Very often, I have seen instances where poor researchers will cite a case without actually reading the entire decision.  (I have also seen lazy foreclosure mills do this.)  You want to AVOID the situation where your cited cases can be used against you and stuff the case down your adversaries throat when they make this mistake!

 

My overall point, though, is that there may be instances where there is some terrific language in a decision, but it might be unhelpful or even undesirable to cite the case.  Just pluck out the helpful language and omit the case reference. 

 

*

 

Mr. Roper has previously posted a suggestion as to a specific circumstance where a case lacking authority might still be cited to advantage.  And I believe that his suggestion makes a LOT of sense.

 

He pointed out that IF you can find an out of jurisdiction case where the fact pattern is IDENTICAL, particularly as to parties, etc., that the case then affords some cover that the defendant's arguments are not merely whimsical.  That is, if under the exact same facts, a court elsewhere denied summary judgment and dismissed, etc., it shows that another court SOMEWHERE found the defensive argument to be meritworthy.

 

For example, suppose that you have a mortgage originated by Option One Mortgage Corp., where AHMSI is now the servicer and Deutsche Bank is the trustee.  Further suppose that you have a copy of a note lacking indorsement and a post commencement assignment of the mortgage, maybe by DOCX.  If you have one or more cases from other jurisdictions showing a dismissal on precisely these facts, this might be more persuasive than an out of jurisdiction case that involves similar, but different facts.  The presence of identical facts makes the out of jurisdiction cases more persuasive, despite the absence of any actual binding authority. 

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Chuck

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The "Initial Brief of Appellant, Bac..." on Appeal relates only to the issue of "Verifying the foreclosure Complaint on 'Knowledge and Belief'.

Note: under B. of the trial courts order, in part item 7:

"...The verification cannot be signed by the attorney of record but must be signed by a duly authorized corporate representative officer for the Plaintiff, BAC Home....."
 

 

Can you please post the Brief or a link to the Brief?  Alternatively, can you e-mail the Brief to some Forum participant who has a Scribd or other document repository and ask them to post the Brief?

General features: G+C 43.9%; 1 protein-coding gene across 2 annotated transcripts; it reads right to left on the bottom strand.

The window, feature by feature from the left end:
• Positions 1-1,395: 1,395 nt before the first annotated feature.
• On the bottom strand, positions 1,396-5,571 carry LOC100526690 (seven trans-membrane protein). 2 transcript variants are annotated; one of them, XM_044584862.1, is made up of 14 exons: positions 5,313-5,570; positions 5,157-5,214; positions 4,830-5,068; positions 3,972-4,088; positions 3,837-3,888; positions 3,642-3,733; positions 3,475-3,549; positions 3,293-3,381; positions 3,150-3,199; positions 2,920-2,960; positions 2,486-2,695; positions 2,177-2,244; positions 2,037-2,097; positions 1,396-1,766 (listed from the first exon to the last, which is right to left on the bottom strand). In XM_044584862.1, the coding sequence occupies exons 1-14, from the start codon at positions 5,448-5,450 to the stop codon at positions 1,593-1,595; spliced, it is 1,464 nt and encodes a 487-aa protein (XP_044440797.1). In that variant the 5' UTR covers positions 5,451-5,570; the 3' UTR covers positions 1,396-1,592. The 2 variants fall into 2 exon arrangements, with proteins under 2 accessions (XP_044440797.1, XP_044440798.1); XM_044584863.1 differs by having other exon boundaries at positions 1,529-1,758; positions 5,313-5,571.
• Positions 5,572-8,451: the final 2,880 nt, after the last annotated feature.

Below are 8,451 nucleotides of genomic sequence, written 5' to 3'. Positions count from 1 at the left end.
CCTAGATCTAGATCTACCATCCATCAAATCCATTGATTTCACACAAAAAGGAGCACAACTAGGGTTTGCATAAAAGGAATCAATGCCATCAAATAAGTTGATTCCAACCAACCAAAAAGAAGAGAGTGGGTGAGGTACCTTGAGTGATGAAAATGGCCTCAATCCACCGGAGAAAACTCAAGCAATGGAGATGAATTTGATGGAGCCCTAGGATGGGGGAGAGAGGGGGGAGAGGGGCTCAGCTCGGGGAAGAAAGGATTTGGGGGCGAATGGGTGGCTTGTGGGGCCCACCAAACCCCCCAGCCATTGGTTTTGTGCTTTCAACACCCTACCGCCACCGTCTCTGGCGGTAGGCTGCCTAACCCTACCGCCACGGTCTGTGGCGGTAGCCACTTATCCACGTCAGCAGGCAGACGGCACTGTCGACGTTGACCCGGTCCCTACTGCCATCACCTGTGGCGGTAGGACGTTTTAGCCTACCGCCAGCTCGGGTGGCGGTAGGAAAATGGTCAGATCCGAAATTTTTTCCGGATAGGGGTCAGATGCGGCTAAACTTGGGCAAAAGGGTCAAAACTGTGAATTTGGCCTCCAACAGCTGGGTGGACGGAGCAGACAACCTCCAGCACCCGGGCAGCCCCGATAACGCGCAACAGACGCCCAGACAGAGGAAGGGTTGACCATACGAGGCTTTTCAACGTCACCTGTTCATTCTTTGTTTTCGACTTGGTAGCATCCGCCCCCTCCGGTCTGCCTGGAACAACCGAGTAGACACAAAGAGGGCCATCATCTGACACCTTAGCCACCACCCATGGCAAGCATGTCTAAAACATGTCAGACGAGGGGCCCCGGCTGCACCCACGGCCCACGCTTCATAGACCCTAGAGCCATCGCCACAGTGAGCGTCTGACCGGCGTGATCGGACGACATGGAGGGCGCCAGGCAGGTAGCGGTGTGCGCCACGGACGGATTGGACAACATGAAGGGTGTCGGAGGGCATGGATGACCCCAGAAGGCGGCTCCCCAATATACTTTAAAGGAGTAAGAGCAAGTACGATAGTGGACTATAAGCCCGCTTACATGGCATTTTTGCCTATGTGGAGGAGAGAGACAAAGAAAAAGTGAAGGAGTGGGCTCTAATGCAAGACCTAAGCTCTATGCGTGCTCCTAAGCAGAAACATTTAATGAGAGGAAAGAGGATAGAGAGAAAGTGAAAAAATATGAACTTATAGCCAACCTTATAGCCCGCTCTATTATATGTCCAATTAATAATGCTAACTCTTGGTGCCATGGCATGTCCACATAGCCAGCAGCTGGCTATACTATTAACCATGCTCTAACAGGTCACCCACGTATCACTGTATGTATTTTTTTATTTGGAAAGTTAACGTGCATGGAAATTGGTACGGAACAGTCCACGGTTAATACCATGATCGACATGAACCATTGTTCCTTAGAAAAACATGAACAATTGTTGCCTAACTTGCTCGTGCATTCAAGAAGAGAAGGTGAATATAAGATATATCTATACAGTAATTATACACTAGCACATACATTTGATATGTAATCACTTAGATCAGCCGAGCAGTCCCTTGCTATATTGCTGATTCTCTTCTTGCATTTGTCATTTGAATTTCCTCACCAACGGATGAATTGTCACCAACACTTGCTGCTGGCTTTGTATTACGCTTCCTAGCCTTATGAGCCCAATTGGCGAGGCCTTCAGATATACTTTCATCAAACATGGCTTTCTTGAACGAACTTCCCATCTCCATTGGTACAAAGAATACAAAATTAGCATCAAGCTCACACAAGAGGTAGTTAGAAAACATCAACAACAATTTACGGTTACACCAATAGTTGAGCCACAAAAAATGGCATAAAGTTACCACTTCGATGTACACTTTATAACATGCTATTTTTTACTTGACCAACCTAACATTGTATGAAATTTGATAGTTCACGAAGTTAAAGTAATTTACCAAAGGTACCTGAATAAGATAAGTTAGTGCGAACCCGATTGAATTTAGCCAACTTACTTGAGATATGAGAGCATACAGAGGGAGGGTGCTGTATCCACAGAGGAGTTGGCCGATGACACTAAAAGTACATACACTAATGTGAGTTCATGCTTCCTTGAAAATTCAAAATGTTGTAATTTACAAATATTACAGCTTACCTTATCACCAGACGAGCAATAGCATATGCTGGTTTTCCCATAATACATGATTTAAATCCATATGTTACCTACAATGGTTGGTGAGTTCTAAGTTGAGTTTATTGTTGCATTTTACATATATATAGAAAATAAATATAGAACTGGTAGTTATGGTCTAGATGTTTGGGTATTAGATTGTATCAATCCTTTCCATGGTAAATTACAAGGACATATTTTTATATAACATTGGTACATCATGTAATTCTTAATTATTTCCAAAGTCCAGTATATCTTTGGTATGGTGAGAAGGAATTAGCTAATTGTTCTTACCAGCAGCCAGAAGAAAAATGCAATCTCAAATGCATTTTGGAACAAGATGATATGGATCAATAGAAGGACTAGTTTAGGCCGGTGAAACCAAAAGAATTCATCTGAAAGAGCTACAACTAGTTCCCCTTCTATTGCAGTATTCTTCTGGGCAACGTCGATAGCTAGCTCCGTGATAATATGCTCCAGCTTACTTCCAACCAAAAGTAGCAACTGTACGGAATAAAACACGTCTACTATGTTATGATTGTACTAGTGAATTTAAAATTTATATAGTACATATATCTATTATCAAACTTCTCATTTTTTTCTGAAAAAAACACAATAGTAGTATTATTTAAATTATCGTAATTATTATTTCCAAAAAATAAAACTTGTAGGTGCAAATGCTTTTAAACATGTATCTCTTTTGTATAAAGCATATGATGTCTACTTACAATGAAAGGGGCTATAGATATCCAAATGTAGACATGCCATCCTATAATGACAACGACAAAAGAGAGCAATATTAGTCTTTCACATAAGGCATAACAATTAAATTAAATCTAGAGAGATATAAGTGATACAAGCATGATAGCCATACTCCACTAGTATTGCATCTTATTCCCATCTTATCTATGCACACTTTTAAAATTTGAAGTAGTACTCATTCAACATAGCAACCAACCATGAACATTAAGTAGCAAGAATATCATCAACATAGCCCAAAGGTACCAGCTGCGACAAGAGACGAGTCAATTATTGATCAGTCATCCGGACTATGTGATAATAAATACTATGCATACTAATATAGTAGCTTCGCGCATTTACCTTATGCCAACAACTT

In my view, it is instructive to see this sort of document, even that prepared by adversaries (foreclosure mills), so we can better know the arguments they are making. 

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John Lewis

 
Chuck:
"Can you please post the Brief or a link to the Brief?"


http://www.scribd.com/doc/82205999/Initial-Brief-of-Appellant-Bac-Home-Loans-Servicing-v-William-r-Stentz-and-Jacklyn-l-Stentz


http://www.scribd.com/doc/82206234/Answer-Brief-of-Appellee-William-r-Stentz-and-Jacklyn-l-Stentz
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John Lewis
FYI: Note: re Florida Verification:

"On February 11, 2010, the Florida Supreme Court amended Fla R Civ Pro 1.110(b) to read:

"[w]hen filing an action for foreclosure of a mortgage on residential real property the complaint shall be verified. When verification of a doucment is required, the document shall include an oath, affirmation, or the following statement: Under penalty of perjury, I declare that I have read the foregoing and the facts alleged therein are true and correct to the best of my knowledge and belief."
 
On December 9, 2010, the Florida Supreme Court clarified its position in Case No. SC09-1579, "in re: Amendments to the Fl Rules of Civil Procedure-Form (Final Judgment of Foreclosure)" and stated:
 
"Along with the amendments to form 1.996(a), rule 1.110(b) was amended to require verficiation of mortgage foreclosure complaints involving residential property. One of the primary purposes of this amendment was to ensure that the allegations in the complaint are accurate. In light of recent reports of alleged document fraud and forgery in mortgage foreclosure cases, this new requirment is particularly important."
 

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TheEquitableOne
I'm surprised no one here has mentioned this already.  It doesn't surprise me that neither Weidner nor Stopa were familiar enough with the UCC, or Florida's version of such, to have already known this.  Most foreclosure defense attorneys seem to be learning more from the well read pro se litigants, than the other way around.  I actually posted this to Stopa's blog but he seemed to consider it worthy only of censoring.  But I digress. 

"§ 3-301. PERSON ENTITLED TO ENFORCE INSTRUMENT.
'Person entitled to enforce' an instrument means (i) the holder of the instrument, (ii) a nonholder in possession of the instrument who has the rights of a holder, or (iii) a person not in possession of the instrument who is entitled to enforce the instrument pursuant to Section 3-309 or 3-418(d). A person may be a person entitled to enforce the instrument even though the person is not the owner of the instrument or is in wrongful possession of the instrument. [emphasis added]"

The Official Comments in re UCC 3-301 offer the following.